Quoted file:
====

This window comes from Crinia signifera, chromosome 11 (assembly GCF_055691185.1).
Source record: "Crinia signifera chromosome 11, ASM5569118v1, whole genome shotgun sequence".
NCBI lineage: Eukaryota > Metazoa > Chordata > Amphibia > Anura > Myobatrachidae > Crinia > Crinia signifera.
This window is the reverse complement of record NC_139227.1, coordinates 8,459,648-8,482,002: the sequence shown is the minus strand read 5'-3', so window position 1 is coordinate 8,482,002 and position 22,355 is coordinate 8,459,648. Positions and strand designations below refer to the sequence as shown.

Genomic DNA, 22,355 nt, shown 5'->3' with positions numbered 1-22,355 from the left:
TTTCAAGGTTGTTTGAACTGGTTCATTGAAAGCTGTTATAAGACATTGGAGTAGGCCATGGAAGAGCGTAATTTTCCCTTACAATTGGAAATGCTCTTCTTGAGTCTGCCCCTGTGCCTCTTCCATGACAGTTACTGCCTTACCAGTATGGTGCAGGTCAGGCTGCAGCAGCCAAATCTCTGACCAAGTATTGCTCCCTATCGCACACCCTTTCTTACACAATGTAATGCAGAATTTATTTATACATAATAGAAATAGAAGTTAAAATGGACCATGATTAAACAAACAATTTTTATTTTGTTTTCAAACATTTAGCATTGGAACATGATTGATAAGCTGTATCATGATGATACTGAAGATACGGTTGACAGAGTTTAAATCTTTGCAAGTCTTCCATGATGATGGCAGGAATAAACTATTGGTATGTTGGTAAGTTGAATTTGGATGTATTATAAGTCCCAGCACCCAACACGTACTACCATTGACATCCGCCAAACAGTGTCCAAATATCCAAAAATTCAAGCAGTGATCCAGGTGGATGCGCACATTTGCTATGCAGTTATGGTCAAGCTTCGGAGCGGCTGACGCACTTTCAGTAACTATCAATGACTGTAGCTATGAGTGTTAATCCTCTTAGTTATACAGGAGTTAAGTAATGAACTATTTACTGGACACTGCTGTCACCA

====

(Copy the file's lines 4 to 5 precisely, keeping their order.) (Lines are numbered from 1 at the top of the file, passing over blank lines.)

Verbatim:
This window is the reverse complement of record NC_139227.1, coordinates 8,459,648-8,482,002: the sequence shown is the minus strand read 5'-3', so window position 1 is coordinate 8,482,002 and position 22,355 is coordinate 8,459,648. Positions and strand designations below refer to the sequence as shown.

Genomic DNA, 22,355 nt, shown 5'->3' with positions numbered 1-22,355 from the left: